“Guys you are the first people in the world to put this back together," is what Omar Sevilla tells his students.
"This has never been done before.”
Students at Madison High School are trying to break a record. Students in the Automative Technology Program are working on what they hope will become the World's fastest electric car.
It's quite the undertaking. 110 students have been spending countless hours and weeks trying to perfect and create the fastest electric car, and it's all at the hands of high school students.
“Not many schools have the opportunity," shares Senior at Madison High School, Austin Gates. "And for me and my classmates to work as a team is a pretty cool experience.”
Students like Gates, with Madison High Schools Automotive Technology Program, are working side by side with some of the world's top engineers to try and get an electric car to reach the fastest land speed ever recorded.
“All the stars lined up and I thought this would be an awesome end of the year project for the students," explains Sevilla. "And now it’s here!”
Omar Sevilla, the Automotive Teacher at Madison High School has been leading this crew. They have taken Team Vesco's 'Little Giant' and made it even more powerful, by using Revolt Systems, a San Diego-based electric vehicle engineering company's electric motor.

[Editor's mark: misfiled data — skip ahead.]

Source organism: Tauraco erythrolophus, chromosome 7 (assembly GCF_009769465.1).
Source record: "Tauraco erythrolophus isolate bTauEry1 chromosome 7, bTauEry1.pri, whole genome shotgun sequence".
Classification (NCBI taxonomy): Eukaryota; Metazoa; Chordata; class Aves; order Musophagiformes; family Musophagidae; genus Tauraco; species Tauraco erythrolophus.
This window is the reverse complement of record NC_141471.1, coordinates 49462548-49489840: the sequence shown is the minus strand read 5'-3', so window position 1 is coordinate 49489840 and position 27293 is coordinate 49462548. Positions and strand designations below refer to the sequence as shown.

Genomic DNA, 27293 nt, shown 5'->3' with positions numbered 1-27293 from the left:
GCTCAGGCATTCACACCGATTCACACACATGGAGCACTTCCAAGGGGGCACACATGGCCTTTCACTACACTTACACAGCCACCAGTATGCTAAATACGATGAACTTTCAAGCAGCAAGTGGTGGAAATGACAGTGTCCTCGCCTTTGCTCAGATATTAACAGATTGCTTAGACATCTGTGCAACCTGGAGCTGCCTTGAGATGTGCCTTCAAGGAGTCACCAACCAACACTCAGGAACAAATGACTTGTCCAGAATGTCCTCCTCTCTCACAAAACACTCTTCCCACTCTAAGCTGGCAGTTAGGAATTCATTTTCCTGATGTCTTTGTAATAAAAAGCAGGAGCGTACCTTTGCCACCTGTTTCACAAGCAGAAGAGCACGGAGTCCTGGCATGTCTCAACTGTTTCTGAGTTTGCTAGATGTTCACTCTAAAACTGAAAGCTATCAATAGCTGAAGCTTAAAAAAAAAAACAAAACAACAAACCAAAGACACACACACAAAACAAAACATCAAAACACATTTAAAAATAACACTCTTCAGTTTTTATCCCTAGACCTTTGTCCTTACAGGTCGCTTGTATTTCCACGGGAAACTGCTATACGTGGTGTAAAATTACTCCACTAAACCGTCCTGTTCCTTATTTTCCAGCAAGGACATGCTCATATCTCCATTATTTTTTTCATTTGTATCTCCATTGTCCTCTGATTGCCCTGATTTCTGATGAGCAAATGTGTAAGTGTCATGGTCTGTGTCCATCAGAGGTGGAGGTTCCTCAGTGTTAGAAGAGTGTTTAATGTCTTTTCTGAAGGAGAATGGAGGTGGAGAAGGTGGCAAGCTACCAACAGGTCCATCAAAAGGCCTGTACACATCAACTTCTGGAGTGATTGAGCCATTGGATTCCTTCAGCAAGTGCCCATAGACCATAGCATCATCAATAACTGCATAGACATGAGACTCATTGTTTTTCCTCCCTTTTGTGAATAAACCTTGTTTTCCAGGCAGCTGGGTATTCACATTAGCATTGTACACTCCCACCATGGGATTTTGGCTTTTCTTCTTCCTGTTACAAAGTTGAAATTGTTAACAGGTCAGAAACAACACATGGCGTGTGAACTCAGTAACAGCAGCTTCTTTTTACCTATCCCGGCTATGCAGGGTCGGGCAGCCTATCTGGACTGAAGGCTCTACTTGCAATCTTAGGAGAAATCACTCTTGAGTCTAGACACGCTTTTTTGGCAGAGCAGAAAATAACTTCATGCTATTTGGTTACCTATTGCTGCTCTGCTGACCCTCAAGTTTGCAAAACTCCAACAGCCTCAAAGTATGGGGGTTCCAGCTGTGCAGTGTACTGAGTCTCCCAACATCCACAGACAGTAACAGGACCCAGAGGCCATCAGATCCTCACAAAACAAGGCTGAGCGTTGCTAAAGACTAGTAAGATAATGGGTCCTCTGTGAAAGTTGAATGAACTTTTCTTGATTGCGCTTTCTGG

This car is the current record holder at 353 miles per hour, but thanks to these students, they are hoping to break the fastest land speed record, at 375 miles per hour.
“We give them instructions and we just oversee what they are doing," shares Sevilla.
He furthers, "They are using these tools, they are installing parts, taking parts off, cleaning parts, preparing parts, inspecting parts, replacing parts, it’s a long process.”
The process will lead to the student's hard work racing in the 2022 World Finals this August in Bonneville, Utah.
In order to make the fastest land speed ever recorded, the electric car has to race it's fastest in 5 miles, and reach the same speed doing it all over again.
It is a once in a lifetime experience for students like Austin Gates.
“I want to take the opportunity to put my name on the car," he shares. "And learn a little bit about electric vehicles and how they work. Because this is the future. And I think it would be cool to learn how to work on future cars.”
As for Austin's future, the skills he has learned by doing hands-on work in this shop, will get him ready to join San Diego's Electric Union after graduation.
And hopefully, he and his peers' hard work on this racer, will be able to get them the title of High School Engineers to the fastest electric car.
San Diego Unified School District has five other schools that have a similar program to the one here at Madison High School.